Based on the information printed on the mount, crediting the photo to A. Spinks of Woodstock, Ontario, we were able to trace the cabinet to Alfred Spinks, a photographer in Woodstock who bought out his business partner/brother in 1894, and operated his photography business until 1908. From there, we were also able to identify the player’s team – a factory team, from the Bain Wagon Company. Bain was a large business that operated in the city of Woodstock and surrounding areas between 1884 and 1926, that could, according to the Woodstock Museum, produce 50-60 wagons per day.
Once we encountered the Woodstock Museum website, though, we discovered ateam photo of the Bain Baseball team, from 1898. Seated on the far right, with the bat leaning against his lap, was one William Saunders, the team’s second baseman, and the subject of this beautiful cabinet photo we present to you today.
The Woodstock Bains were a team in the Class D Canadian League of 1899, the only season the team existed. Saunders is credited as having played 13 games behind the plate for the Bains, hitting just .140 with 7 hits in 49 at bats. Saunders was teammates with Bill Cristall, who pitched 6 games with the 1901 Cleveland Blues, and Frank Hemphill, who played 14 games with Chicago and Washington in 1906 and 1909. The big star of the Canadian League that season, however, was a 19-year-old outfielder named Sam Crawford. Crawford hit .370 for the Chatham Reds before moving to Columbus of the Western League, and eventually the Cincinnati Reds in 1899. Crawford, of course, would go on to become a Hall of Fame outfielder with the Detroit Tigers.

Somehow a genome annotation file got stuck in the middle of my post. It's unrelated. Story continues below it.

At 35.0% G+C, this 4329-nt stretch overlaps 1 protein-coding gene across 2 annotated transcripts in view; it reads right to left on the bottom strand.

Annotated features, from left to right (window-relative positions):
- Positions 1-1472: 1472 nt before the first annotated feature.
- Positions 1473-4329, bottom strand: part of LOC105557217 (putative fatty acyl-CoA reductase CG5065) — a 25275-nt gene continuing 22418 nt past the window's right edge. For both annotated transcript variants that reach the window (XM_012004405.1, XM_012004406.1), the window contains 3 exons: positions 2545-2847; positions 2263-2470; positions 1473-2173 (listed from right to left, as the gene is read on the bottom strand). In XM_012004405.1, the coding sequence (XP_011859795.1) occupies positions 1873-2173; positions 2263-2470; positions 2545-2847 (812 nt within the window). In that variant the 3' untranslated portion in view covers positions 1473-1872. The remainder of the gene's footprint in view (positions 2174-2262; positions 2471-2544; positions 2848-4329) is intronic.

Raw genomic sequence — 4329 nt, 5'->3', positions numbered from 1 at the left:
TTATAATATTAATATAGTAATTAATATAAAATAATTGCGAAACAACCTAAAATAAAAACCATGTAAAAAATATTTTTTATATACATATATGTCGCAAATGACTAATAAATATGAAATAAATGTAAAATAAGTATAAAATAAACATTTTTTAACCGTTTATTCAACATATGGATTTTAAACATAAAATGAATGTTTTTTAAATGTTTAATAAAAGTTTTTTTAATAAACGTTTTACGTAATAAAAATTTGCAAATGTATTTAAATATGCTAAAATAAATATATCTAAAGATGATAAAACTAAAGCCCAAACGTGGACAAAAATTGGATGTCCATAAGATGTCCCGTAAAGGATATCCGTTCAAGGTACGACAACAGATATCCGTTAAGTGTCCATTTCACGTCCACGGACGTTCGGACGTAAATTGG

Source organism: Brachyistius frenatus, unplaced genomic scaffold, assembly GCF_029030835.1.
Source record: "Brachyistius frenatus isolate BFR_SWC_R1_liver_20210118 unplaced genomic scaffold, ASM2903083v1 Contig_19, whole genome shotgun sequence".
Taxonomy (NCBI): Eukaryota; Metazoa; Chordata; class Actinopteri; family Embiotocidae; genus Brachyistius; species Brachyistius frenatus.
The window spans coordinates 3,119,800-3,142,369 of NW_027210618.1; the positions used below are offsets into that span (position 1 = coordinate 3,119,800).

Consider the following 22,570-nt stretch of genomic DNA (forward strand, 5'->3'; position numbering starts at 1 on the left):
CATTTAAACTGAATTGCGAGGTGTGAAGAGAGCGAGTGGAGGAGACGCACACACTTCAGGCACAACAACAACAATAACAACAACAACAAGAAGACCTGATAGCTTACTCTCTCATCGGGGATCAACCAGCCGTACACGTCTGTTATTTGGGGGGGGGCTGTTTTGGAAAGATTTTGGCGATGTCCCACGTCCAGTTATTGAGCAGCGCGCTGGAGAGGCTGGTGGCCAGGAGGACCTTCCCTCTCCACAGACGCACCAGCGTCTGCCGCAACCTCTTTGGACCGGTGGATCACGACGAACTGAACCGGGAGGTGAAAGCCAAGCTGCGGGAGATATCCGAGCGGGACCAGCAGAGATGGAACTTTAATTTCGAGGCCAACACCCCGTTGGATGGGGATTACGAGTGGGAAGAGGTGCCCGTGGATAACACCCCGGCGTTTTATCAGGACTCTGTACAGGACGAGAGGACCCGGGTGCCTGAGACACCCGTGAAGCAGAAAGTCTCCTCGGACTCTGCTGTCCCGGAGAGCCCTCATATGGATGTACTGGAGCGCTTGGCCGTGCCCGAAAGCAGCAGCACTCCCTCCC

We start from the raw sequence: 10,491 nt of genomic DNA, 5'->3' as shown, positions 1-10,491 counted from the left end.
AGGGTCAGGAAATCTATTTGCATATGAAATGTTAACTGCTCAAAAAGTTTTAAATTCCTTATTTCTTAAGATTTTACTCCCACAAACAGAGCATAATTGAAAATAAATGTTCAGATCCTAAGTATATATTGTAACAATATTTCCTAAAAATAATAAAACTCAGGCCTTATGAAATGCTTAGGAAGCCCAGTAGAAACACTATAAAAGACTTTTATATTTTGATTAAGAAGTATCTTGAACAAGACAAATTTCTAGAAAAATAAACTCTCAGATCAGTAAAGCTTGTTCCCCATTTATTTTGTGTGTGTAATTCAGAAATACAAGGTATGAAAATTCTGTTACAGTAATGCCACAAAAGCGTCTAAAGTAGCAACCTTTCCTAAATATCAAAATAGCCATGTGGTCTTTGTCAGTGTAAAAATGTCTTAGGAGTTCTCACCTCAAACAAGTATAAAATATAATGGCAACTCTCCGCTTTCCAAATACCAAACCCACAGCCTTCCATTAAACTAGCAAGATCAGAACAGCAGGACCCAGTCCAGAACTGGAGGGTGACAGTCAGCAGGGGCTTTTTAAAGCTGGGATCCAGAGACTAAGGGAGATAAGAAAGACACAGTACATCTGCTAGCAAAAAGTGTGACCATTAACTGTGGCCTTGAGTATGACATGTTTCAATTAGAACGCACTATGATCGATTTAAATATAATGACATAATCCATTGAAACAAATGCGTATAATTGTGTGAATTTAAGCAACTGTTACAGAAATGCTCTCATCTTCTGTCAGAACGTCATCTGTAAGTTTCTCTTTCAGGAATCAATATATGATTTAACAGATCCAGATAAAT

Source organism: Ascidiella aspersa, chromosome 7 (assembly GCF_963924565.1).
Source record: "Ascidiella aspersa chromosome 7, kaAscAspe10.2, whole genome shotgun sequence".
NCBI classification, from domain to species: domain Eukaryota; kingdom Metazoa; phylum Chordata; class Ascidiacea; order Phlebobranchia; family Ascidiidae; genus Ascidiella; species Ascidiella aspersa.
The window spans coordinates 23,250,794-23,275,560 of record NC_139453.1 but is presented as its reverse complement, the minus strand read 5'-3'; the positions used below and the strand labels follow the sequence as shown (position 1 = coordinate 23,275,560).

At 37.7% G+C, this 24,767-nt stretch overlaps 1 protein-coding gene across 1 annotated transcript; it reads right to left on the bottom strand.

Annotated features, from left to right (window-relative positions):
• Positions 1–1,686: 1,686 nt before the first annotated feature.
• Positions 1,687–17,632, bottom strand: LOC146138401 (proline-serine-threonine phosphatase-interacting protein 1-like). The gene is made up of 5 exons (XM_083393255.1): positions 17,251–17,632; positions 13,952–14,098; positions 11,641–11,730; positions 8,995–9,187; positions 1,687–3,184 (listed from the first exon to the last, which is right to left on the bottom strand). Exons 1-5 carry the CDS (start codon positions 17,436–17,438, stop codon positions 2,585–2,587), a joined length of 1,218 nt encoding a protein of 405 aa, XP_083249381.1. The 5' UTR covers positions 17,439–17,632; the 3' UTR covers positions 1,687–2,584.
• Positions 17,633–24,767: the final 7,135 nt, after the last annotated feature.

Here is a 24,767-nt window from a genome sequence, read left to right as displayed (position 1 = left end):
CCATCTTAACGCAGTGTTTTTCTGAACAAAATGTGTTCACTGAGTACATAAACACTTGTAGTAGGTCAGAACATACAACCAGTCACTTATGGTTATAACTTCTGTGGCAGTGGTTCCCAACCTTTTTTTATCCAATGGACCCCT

Of course this is not Sam Crawford, this is William Saunders, but he is nonetheless a ballplayer with a name, who lived in Ontario, Canada and was photographed in the late 1800s by Alfred Spinks while wearing his Bains baseball uniform. And the photo is beautiful, in outstanding condition with excellent image quality. The gorgeous, ornate white mount is in fantastic shape as well, slightly worn with some foxing at the top of the mount and some wear and dirt on the reverse. Still, an outstanding document of pre-1900 Canadian baseball.
The most popular and widely-collected prewar card issue is undoubtedly the T206 issue. While the player selection is large and includes a large number of Hall of Famers, and the multitude of back varieties lends varying degress of scarcity to the set, the issue also includes a number of rarities that represent some of the ultimate challenges to collectors.
The Sherry Magee “Magie” error is one of them. Known as the fourth of the “Big Four” rarities in the set (the other three being the venerable Honus Wagner, Eddie Plank, and “Slow Joe” Doyle (N.Y. Nat’l) cards), the Magie’s error is perhaps the least romantic from a collecting standpoint, and yet that is part of its appeal. While nobody definitively knows the reason for the Plank and Wagner rarities, and the Doyle rarity is so extremely rare that it escapes all but the most well-funded collectors, the reason for the Magie rarity is simple: Magee’s name was initially misspelled, and corrected during the initial Piedmont 150 printing.
Despite the variation only being known with the Piedmont 150 (Factory 25) back, it is still considered by most collectors to be a necessary card for completion of the T206 set. It is for this reason that its value continues to rise. One of the hobby’s most important rarities, it is thought that only 150-200 examples of this card exist, the demand for this card far exceeding the supply as more and more collectors tackle T206 and its many challenges.
Graded VG 3 by PSA, this example is one of the more attractive of the midgrade Magies. With strong, bold color (along with some visible surface wear), the card is marred by rounded corners consistent with the grade, and yet remains a striking example. With an extremely high percentage of the known Magies existing on the lower end of the grade spectrum, an example as striking as this is highly desirable and will be extremely sought after for years to come.
A very attractive example of one of the hobby’s most important and well-known cards.